If you’re still struggling for resolution ideas, here are six we’ve come up with!

Grow your own vegetables

If you’re looking for a new hobby, or something active to see through the year, then why not start growing your own vegetables? Growing your own veg is an incentive to eat organic foods, which you know haven’t been sprayed with damaging pesticides or treated carelessly. You aren’t paying for food miles, and it gives you quality time outdoors, keeping you active. Most importantly, home grown veg tastes ten times nicer! Have a read about DMU’s herb garden to better understand some of the benefits from growing your own veg; https://sustainabledmu.wordpress.com/2018/11/09/139-steps-to-sustainability/.

Cook from scratch

It may be a good idea to revolutionise the way you eat with your cooking. This may sound easy, but it is definitely a challenge worth taking on. Buying processed food not only uses single-use plastic, but it most likely doesn’t give you the nutrients you need. Cooking from scratch, and knowing what goes into your food, is a routine which your body and mind will thank you for. Purchasing locally sourced produce (if you don’t fancy growing your own) limits food miles and pumps money into local businesses; big co-operations won’t miss you, but local companies appreciate your custom. You are also limiting plastic waste as plastic microwave meals often go unrecycled. Finally, cooking can be fun! It can be an activity to do with the family, or it can allow you to experiment and test yourself. You may find yourself unwinding and enjoying the process of cooking, and you can discover a whole new palette when you stray from what you know.

Eat quality meat and eat less of it

Meat such as chicken and beef have become prevalent in the majority of peoples meals, and is definitely a go-to for most of us. However, eating high quantities of processed meat can cause serious health risks such as heart disease, obesity and cancer. Cutting out some meat during your weekly diet and replacing it with plant alternatives can not only prevent these health risks, but they can help the environment too. The meat industry is responsible for carbon emissions more so than all transport in the world put together. Therefore, cutting meat from your diet may be a great option for your resolution. The RSPCA approve certain farmed animals to assure you that your meat is coming from a farm which cares for its animal’s welfare. If you don’t want to cut out meat entirely, try looking out for the ‘RSPCA Assured’ label on products. Click the link for more information https://www.berspcaassured.org.uk/benefits-to-your-business/the-rspca-brand/.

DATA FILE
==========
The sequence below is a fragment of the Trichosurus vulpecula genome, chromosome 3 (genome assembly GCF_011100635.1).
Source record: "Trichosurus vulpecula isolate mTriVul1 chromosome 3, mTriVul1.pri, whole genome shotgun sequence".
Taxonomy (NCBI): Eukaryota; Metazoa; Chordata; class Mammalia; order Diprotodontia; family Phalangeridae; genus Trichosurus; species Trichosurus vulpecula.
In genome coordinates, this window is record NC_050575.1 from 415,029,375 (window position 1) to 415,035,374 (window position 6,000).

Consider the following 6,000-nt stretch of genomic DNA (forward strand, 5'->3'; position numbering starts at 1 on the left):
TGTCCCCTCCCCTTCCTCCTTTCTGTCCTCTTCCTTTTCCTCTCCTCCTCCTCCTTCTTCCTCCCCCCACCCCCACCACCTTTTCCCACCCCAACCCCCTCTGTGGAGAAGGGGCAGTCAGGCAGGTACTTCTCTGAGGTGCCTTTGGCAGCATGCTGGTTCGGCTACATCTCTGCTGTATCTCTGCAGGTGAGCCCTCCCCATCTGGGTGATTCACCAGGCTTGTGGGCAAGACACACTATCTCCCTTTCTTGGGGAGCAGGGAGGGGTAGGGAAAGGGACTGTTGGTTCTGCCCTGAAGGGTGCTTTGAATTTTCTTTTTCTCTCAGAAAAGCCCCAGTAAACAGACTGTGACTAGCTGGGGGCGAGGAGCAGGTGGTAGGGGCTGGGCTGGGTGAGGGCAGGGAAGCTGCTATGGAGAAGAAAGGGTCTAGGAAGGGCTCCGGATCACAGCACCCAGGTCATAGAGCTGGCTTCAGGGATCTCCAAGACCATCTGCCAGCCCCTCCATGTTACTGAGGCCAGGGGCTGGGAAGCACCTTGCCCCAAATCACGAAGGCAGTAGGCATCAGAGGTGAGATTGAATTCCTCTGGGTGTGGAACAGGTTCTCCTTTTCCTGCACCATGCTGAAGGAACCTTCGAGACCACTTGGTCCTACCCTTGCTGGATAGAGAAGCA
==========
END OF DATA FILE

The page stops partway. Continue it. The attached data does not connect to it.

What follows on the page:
Take public transport/cycle/walk

It may seem cliché, but opting to use public transport or to cycle/walk in the New Year could make all the difference. Check local bus timetables, invest in a second hand bike or simply delete the Uber app and walk to your destination as a pledge to relieve the world of its carbon threat. It doesn’t only reduce carbon emissions, but it is healthy for the body and mind. Getting that extra bit of exercise in before and after work/university/school can improve your focus, energy and attitude for the day. Also, it cuts down on fuel spending saving you money! If you’re a student or staff member and want to learn more about what services DMU supplies for greener transport, follow this link: https://www.dmu.ac.uk/transport.

Recycle

Pledging to recycle more is an easy yet effective resolution. It’s a concept which everyone is familiar with, but often forget to do! Plastic waste littering our oceans and streets is turning into a serious crisis that will become our permanent reality if we don’t make a change now. To put the plastic crisis into context, ‘The Garbage Patch’ is an island of rubbish situated in the Pacific Ocean between Hawaii and California. It is referred to as a trash vortex, thought to be the size of Texas; this is global waste which has washed out into the oceans disrupting marine wildlife. It is an issue that is only going to grow, and we will see the catastrophic consequences in our lifetime unless we make an effort to stop it. If you want to make an extra effort to prevent plastic waste, don’t purchase single-use plastics such as water bottles, and purchase a thermal mug or a reusable bottle.

Fairtrade only

fairtrade-products

Making a conscious effort to purchase Fairtrade products can help people across the globe. Whilst conventional trade often leaves hard workers in LEDC’s with less than they deserve, Fairtrade gives you and workers the certification that all employees have a decent living wage, life support, and the freedom to make their own choices. With this, Fairtrade always keep the environment in mind. They ensure that they don’t destruct wildlife, reduce their greenhouse consumption and avoid toxic pesticides. By helping to support Fairtrade, you are paying for quality products and food which are grown and distributed sustainably. It’s a win win! Look out for the Fairtrade mark on products from Jan 1st onwards and enjoy knowing you’re not only buying for yourself, but other people who need it. Follow this link to learn more about what Fairtrade do and how you can get involved; https://www.fairtrade.org.uk/.